Adenomyosis (ad-uh-no-my-O-sis) occurs when the tissue that normally lines the uterus (endometrial tissue) grows into the muscular wall of the uterus. The displaced tissue continues to act normally — thickening, breaking down and bleeding — during each menstrual cycle. An enlarged uterus and painful, heavy periods can result.
Doctors aren't sure what causes adenomyosis, but the disease usually resolves after menopause. For women who have severe discomfort from adenomyosis, hormonal treatments can help. Removal of the uterus (hysterectomy) cures adenomyosis
Sometimes, adenomyosis causes no signs or symptoms or only mild discomfort. However, adenomyosis can cause:
- Heavy or prolonged menstrual bleeding
- Severe cramping or sharp, knifelike pelvic pain during menstruation (dysmenorrhea)
- Chronic pelvic pain
- Painful intercourse (dyspareunia)
Your uterus might get bigger. Although you might not know if your uterus is bigger, you may notice tenderness or pressure in your lower abdomen.
When to see a doctor
If you have prolonged, heavy bleeding or severe cramping during your periods that interferes with your regular activities, make an appointment to see your doctor.
The cause of adenomyosis isn't known. There have been many theories, including:
- Invasive tissue growth. Some experts believe that endometrial cells from the lining of the uterus invade the muscle that forms the uterine walls. Uterine incisions made during an operation such as a cesarean section (C-section) might promote the direct invasion of the endometrial cells into the wall of the uterus.
- Developmental origins. Other experts suspect that endometrial tissue is deposited in the uterine muscle when the uterus is first formed in the fetus.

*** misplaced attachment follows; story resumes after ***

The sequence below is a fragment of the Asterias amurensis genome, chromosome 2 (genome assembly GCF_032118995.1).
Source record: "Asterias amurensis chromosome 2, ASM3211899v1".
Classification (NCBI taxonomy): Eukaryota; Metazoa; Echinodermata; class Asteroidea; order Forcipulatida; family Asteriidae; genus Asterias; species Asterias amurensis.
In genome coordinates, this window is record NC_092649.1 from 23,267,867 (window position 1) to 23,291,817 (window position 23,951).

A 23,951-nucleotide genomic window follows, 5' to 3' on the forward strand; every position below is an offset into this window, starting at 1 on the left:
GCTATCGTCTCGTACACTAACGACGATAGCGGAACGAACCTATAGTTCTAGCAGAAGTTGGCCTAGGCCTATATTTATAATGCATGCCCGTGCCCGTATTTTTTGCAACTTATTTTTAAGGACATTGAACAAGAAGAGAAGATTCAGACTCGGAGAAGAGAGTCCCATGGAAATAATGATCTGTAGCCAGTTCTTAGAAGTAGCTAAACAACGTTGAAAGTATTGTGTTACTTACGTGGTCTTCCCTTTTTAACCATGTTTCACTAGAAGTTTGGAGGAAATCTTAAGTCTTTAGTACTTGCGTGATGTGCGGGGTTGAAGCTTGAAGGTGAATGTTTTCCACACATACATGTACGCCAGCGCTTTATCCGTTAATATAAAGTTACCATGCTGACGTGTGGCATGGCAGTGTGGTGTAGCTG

- Uterine inflammation related to childbirth. Another theory suggests a link between adenomyosis and childbirth. Inflammation of the uterine lining during the postpartum period might cause a break in the normal boundary of cells that line the uterus.
- Stem cell origins. A recent theory proposes that bone marrow stem cells might invade the uterine muscle, causing adenomyosis.
Regardless of how adenomyosis develops, its growth depends on the body's circulating estrogen.
Risk factors for adenomyosis include:
- Prior uterine surgery, such as C-section, fibroid removal, or dilatation and curettage (D&C)
- Middle age
Most cases of adenomyosis — which depends on estrogen — are found in women in their 40s and 50s. Adenomyosis in these women could relate to longer exposure to estrogen compared with that of younger women. However, current research suggests that the condition might also be common in younger women.
If you often have prolonged, heavy bleeding during your periods, you can develop chronic anemia, which causes fatigue and other health problems.
Although not harmful, the pain and excessive bleeding associated with adenomyosis can disrupt your lifestyle. You might avoid activities you've enjoyed in the past because you're in pain or you worry that you might start bleeding.